If this letter was really written and sent, its success was just such as might have been expected. For what heed could be given to the intercessions or promises of a man who but a very little before had declared himself an enemy to them, and desirous of their destruction? Filial piety might naturally prompt, and a father's imminent danger might excite, to such an address; but cool reason must pronounce that it would be ineffectual. The men his royal highness had to do with, were not to be charmed with words.--It is said, the prince also sent to the parliament, to pre- . scribe the terms on which his majesty's head might be secured. This is not improbable: as I know there is in the British Museum a blank paper, at the bottom of which, on the right hand, is written, Charles P. and on the left, opposite thereunto, a seal is affixed; and on the back there is written, in another hand, “ Prince Charles his carte blanche to the parliament to save his father's head." However, no intercessions were regarded; and the prince had the mortification to find that the pretence of royal blood could not fix a tyrant on the throne, or secure him from open punishment. Happy had it been if the children of this monarch had learned wisdom from the sufferings of their father! But a fatality, for the most part, attended their race: they loved tyranny, and they experienced the hatred it produced. May it be the fate of such as imitate them,

the commonwealth of England, as thien established, without king or house of lords. This gave rise to a controversy, which it will be proper to give an account of 10 In the mean time, Charles was proclaimed

in every age, and in every nation! that they may know the rights of human nature; the prerogative of man; and the laws, the reasonable laws, of their respective communities. ;

Ye wretches, ye perfidious train,

Ye curst of gods and freeborn men,
Ye murd'rers of the laws;-

Tho' now you glory in your lust,

Tho' now you tread the feeble neck in dust,
Yet time and righteous Jove will judge your dreadful cause.


10 This gave rise to a controversy, which it will be proper to give an account of.] The act for subscribing the engagement passed the house Jan. 2, 1649, O.S. and continued in force till Jan. 19, 1653; when, by the authority of Cromwell and his parliament, it was laid aside. Mr. Whitlock tells us," that it was ordered , that the lords commissioners of the great seal do take care that writs be issued out and sent down into every county to the several sheriffs to proclaim the act touching the engagement. This course of proclaiming new acts of parliament,” adds he," was very antient, and constantly used (especially in elder times), as appears by the records, but of late disused, I thought fit to have it revived again, that the people might be informed what acts were passed, which they were not so fully by the printing as by proclaiming of thein at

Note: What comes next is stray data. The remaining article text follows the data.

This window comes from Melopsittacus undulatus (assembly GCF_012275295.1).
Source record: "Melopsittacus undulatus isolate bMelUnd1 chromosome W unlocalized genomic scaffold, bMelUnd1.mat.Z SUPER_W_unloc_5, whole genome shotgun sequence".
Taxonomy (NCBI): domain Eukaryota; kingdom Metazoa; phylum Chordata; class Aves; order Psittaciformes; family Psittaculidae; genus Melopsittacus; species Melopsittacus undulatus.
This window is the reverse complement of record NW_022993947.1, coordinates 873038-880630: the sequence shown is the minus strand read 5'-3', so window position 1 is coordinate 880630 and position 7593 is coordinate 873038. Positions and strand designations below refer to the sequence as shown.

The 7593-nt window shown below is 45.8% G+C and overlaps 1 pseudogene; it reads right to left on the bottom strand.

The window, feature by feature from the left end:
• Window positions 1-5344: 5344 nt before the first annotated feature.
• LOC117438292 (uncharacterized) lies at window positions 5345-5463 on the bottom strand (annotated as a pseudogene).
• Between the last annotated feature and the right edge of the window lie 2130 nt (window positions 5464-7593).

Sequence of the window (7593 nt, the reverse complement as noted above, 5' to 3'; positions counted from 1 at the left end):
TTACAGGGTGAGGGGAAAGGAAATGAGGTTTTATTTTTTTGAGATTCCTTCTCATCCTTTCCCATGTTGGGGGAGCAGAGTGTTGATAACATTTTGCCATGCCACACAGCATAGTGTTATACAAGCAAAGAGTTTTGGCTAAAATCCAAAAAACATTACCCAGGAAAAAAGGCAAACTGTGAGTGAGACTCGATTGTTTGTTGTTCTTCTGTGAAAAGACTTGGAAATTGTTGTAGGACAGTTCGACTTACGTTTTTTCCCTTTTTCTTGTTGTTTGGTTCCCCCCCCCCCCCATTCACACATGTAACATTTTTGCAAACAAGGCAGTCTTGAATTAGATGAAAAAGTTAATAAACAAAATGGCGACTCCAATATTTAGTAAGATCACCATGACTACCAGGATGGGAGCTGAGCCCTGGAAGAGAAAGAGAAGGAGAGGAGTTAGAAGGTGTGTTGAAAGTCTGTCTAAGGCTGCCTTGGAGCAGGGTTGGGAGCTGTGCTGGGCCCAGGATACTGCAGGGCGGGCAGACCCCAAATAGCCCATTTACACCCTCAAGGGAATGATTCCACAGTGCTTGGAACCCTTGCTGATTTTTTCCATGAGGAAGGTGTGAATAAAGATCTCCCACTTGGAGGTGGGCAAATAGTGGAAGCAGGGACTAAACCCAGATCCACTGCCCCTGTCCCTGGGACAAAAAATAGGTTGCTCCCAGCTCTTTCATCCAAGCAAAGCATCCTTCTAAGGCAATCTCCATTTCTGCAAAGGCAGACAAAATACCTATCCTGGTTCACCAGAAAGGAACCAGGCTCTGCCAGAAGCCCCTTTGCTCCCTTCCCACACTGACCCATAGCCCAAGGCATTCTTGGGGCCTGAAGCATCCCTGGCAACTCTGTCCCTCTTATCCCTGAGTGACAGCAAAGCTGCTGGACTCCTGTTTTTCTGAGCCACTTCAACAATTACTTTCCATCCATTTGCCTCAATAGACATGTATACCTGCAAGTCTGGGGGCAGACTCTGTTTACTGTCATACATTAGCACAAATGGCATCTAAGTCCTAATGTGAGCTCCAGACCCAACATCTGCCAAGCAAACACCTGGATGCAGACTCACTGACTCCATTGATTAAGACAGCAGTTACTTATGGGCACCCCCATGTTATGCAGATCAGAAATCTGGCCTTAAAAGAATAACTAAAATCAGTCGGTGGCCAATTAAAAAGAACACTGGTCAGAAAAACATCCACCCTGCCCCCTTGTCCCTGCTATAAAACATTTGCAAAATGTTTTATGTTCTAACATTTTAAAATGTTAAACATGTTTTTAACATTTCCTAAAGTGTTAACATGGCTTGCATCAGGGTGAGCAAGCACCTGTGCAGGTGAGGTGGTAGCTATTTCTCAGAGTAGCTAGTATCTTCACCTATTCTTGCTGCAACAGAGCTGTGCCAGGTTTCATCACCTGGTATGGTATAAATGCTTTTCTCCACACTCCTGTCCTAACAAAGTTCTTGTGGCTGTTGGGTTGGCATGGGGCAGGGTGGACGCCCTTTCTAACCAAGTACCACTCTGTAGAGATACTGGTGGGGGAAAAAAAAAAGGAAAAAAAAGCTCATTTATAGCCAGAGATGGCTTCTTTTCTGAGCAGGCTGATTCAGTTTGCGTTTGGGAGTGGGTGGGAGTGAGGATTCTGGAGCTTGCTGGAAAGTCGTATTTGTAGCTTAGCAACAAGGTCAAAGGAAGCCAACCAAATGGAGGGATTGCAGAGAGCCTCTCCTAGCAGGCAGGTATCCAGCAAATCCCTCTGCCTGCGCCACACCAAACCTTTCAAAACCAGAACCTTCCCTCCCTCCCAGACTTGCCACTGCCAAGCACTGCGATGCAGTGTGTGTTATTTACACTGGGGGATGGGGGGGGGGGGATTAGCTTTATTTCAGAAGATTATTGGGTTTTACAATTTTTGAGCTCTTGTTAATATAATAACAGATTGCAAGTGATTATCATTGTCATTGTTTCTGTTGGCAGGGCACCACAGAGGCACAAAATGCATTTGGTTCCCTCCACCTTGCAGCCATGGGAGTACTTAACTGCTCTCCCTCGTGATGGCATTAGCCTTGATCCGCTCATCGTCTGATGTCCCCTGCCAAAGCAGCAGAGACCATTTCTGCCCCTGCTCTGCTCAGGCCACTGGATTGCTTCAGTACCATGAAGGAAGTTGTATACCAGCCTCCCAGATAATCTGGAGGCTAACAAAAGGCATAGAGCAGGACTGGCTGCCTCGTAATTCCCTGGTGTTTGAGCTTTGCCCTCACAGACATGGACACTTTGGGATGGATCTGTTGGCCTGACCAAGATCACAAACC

king of Scotland by the parliament of that nation; who resolved to send a committee

their markets."." . The revival of this practice scems to have been bighly reasonable; though, with many others, it was not continued after the Restoration. The end and design of the engagement was to secure the new government against its adversaries, which were neither few nor contemptible: it being judged, proper to permit none to enjoy power under the commonwealth, who were not well inclined towards it, or who could not quietly sit easy under it. It of consequence made

many removes among men of real "principles, and excited many disputes among those who were actuated by conscience. As for the herd in the higher or lower classes, in all ages they are one,--without thought, consideration, or honour; and consequently it may easily be supposed, that they very quietly submitted. Various were the opinions, and opposite the practicesy of very wise and good men, concerning this oath, which was intended to establish a quite different form of government from what they had been used to; and each party appealed to the public, as usual on such occasions. : “ The arraignment, conviction and condemnation of the Westminsterian-Juncto's Engagementb, written, as I believe, by Pryone, without a name, immediately appeared. : In this, it was allegedly

that it was imposed by those, who by the laws, never had power to adınjoister, much less to make or impose any oath, supposing them, a full and free house of commons, as they were not; that it was contrary to all antient oaths, the modern oaths of allegiance and su:

In 4to. 1649, without the name of place of

a Whitlock, p. 439. printer.